Most of the pass was a piece of cake but there was one choke point that I had identified ahead of time.  Sure enough when I got there the boat went from 6 or 6.5 knots to less than two, even with the throttles right to the pins.  That should give us 8.5 or 9 knots in still water so I had 5-6 knots of current against me.  I could actually see the hill in the water where it was pouring in between two islands.  Right about then the oncoming water caught Gray Hawk’s forefoot and tried to spin me broadside in the channel.  I put the wheel hard over but it wasn’t responding because there was just so much water pushing against the front of the boat.  Before I started in I had turned the bow thruster on so I put in full starboard thrust and finally that, in combination with the rudder, started to turn the bow back away from the rocks that were getting alarmingly close.  There was a boat coming to meet me but fortunately he had stopped to watch my adventure.  After that it was no worries.

We had another little adventure once I got close to the mainland.  I could tell that the coast was fogged in because I just couldn’t see a shoreline.  The radar and the plotter were telling me that the shore was less than 4 miles away and then less than 2 miles away but still I couldn’t see it.  There was only a couple of times where it felt like the fog had closed right in but I guess I didn’t have much visibility for quite a while.  Just to be safe I blew the foghorn for over half an hour.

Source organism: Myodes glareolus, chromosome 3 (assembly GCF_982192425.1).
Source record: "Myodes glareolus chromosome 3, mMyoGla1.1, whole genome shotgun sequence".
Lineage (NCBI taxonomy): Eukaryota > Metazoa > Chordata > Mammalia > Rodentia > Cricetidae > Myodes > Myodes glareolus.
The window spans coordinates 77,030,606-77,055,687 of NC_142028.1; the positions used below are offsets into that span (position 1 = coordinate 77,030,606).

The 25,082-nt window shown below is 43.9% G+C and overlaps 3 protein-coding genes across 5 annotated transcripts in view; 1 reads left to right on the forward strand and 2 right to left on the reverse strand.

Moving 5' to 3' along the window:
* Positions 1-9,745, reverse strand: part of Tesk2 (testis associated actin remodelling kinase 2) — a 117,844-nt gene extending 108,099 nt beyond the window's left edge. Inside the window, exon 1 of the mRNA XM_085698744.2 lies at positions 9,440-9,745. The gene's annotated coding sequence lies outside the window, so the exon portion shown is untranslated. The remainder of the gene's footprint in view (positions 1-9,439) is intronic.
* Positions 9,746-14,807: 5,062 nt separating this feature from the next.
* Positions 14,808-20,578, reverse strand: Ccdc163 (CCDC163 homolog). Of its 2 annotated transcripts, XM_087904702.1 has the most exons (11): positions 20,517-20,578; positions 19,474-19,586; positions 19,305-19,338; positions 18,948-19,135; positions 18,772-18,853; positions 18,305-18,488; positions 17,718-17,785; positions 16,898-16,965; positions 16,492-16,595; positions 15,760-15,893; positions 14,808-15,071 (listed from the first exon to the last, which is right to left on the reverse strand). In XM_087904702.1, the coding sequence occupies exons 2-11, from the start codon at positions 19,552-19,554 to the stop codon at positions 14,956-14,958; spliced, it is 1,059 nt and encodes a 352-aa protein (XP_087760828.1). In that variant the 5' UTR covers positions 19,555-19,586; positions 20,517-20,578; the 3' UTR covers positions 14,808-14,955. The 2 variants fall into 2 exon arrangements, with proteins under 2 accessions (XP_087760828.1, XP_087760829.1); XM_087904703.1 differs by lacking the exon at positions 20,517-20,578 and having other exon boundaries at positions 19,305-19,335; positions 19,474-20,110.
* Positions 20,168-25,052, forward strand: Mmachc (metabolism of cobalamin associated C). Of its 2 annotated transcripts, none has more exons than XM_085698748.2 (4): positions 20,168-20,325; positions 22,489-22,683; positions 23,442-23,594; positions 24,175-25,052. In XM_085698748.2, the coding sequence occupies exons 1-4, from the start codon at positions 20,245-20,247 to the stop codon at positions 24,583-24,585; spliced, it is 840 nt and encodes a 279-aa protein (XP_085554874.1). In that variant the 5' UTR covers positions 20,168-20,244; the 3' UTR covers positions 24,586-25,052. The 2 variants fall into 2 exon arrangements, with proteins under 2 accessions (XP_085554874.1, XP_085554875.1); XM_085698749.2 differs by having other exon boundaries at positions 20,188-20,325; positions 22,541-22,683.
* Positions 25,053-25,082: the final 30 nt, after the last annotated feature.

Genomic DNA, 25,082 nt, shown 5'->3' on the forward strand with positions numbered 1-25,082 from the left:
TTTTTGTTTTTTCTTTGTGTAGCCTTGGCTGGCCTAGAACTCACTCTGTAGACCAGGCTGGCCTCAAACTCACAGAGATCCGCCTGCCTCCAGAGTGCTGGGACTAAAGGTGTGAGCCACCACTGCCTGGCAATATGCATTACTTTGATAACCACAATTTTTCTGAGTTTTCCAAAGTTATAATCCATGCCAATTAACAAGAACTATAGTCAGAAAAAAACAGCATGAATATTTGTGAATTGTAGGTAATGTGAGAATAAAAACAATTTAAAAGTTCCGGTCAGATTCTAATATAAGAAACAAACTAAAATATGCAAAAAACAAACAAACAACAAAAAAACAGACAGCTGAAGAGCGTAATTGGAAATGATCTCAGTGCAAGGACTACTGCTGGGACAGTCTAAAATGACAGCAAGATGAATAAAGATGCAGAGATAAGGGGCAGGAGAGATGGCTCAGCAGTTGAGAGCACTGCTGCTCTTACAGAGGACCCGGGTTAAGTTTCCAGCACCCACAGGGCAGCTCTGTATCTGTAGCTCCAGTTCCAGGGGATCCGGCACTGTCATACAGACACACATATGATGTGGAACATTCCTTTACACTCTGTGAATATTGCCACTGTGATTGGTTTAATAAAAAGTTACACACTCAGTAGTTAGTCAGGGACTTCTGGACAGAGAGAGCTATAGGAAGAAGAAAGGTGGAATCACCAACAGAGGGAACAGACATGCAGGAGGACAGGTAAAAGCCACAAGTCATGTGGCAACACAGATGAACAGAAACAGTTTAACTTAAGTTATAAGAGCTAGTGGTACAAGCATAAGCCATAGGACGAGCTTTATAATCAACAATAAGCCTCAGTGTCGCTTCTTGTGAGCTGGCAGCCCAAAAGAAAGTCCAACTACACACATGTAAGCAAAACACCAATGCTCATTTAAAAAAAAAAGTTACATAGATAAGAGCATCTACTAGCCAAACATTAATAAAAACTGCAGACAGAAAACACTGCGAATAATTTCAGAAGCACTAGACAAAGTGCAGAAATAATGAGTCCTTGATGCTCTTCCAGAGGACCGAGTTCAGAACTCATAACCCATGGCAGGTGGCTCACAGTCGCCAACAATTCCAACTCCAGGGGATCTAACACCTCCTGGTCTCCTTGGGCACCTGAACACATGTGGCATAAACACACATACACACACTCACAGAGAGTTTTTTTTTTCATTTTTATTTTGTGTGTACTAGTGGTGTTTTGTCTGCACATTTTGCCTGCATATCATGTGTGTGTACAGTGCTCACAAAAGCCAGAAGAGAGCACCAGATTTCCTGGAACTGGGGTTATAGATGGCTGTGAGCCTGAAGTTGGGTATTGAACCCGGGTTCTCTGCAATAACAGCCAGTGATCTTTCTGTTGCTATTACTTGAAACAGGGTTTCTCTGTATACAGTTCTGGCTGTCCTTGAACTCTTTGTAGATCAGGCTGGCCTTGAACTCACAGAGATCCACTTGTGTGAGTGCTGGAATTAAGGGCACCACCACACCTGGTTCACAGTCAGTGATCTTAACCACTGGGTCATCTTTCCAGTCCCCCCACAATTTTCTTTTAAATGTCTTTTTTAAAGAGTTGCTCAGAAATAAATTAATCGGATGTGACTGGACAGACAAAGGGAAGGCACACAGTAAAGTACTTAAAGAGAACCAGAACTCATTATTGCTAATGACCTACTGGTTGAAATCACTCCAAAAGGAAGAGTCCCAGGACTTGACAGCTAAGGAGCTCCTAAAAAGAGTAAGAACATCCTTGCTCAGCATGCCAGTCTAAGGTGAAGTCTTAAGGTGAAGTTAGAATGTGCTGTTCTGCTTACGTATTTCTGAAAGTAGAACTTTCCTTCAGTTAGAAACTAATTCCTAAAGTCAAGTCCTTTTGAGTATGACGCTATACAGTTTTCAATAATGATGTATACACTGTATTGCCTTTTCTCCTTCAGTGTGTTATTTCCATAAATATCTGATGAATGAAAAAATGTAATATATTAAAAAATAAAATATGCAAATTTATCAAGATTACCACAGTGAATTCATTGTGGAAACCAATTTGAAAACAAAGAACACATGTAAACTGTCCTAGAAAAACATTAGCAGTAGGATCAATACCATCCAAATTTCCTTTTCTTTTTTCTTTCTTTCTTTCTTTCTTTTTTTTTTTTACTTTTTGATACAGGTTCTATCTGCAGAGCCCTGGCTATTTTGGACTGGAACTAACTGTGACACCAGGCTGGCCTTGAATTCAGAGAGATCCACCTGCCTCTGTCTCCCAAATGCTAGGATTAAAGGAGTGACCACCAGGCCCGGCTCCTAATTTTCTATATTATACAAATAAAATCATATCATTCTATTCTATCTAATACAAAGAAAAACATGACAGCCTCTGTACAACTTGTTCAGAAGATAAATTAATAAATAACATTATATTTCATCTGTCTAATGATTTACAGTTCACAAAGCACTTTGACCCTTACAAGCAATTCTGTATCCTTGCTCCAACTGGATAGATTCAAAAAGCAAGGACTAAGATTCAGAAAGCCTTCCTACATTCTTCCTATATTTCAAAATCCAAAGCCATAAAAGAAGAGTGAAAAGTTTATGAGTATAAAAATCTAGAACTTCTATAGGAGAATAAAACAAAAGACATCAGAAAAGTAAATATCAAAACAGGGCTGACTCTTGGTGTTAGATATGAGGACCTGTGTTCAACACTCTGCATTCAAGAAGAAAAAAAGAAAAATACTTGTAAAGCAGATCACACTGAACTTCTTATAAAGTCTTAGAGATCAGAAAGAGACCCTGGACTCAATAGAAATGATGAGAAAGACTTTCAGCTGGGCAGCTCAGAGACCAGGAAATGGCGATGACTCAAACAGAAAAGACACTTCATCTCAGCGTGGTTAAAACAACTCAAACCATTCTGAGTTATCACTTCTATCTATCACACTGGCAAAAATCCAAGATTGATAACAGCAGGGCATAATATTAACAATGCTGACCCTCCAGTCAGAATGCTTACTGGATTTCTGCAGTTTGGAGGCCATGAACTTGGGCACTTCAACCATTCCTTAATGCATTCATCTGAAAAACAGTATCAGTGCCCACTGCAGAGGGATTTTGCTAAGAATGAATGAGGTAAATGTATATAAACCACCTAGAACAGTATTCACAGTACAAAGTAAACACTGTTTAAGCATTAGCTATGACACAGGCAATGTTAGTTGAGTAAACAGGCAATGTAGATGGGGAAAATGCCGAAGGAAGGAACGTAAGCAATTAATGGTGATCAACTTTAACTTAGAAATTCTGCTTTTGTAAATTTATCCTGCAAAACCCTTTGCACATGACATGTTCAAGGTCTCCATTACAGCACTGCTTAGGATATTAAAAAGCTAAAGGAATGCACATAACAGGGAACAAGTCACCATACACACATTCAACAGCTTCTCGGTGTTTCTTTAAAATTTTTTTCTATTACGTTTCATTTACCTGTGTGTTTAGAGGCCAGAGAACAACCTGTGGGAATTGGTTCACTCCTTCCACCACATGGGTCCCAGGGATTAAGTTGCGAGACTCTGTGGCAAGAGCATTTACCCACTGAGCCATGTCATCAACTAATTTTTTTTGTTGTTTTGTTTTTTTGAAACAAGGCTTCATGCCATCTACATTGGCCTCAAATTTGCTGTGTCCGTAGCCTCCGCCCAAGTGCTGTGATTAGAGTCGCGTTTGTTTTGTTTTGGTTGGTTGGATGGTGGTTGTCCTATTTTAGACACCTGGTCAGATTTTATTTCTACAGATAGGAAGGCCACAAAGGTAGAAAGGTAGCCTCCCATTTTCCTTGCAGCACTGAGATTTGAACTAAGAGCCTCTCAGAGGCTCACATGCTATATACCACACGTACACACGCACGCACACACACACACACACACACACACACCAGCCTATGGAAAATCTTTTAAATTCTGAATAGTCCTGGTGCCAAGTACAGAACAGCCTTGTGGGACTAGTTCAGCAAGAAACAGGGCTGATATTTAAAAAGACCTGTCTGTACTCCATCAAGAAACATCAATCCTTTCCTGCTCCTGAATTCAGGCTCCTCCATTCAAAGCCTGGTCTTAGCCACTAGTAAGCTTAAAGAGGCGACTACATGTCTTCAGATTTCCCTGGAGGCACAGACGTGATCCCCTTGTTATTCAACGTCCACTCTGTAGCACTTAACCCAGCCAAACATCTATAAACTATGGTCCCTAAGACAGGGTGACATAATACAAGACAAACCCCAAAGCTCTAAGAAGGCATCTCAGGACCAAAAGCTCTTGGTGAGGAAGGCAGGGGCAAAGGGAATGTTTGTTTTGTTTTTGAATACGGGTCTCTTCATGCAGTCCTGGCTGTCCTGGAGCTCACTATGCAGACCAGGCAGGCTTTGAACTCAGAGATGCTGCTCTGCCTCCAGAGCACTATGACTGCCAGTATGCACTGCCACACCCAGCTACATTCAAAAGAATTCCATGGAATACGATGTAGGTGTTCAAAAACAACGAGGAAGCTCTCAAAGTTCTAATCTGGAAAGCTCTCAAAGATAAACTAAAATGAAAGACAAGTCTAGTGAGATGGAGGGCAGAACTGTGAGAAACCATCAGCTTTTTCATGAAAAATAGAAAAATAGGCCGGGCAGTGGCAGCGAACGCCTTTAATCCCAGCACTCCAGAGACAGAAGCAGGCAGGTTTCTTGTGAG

As I got closer to Gibsons, Victoria traffic called me on the radio.  They knew who I was because I had a chat with one of the ferries who passed me in the fog.  I never saw him despite the fact that he was less than 2 miles away.  From that conversation traffic must have figured out who I was because a while later they called to tell me there was a tug ahead of me with a log tow.  Its a good thing they called because he was pretty small, wasn’t reporting to AIS and wasn’t showing much of a radar signature.  By cranking my gain up I could get him on the radar but I worried for quite a while about how far his boom(s) might be trailing behind him.  Finally when he was less than a mile away I cranked the gain up even higher and was able to pick out the log boom on the radar.  That made me feel a lot better and then when I was about half a mile away from the boom I all of a sudden ran out of the fog.  It turned out that the tug was sitting dead in the water, in the clear, likely waiting for the fog bank ahead of him to lift.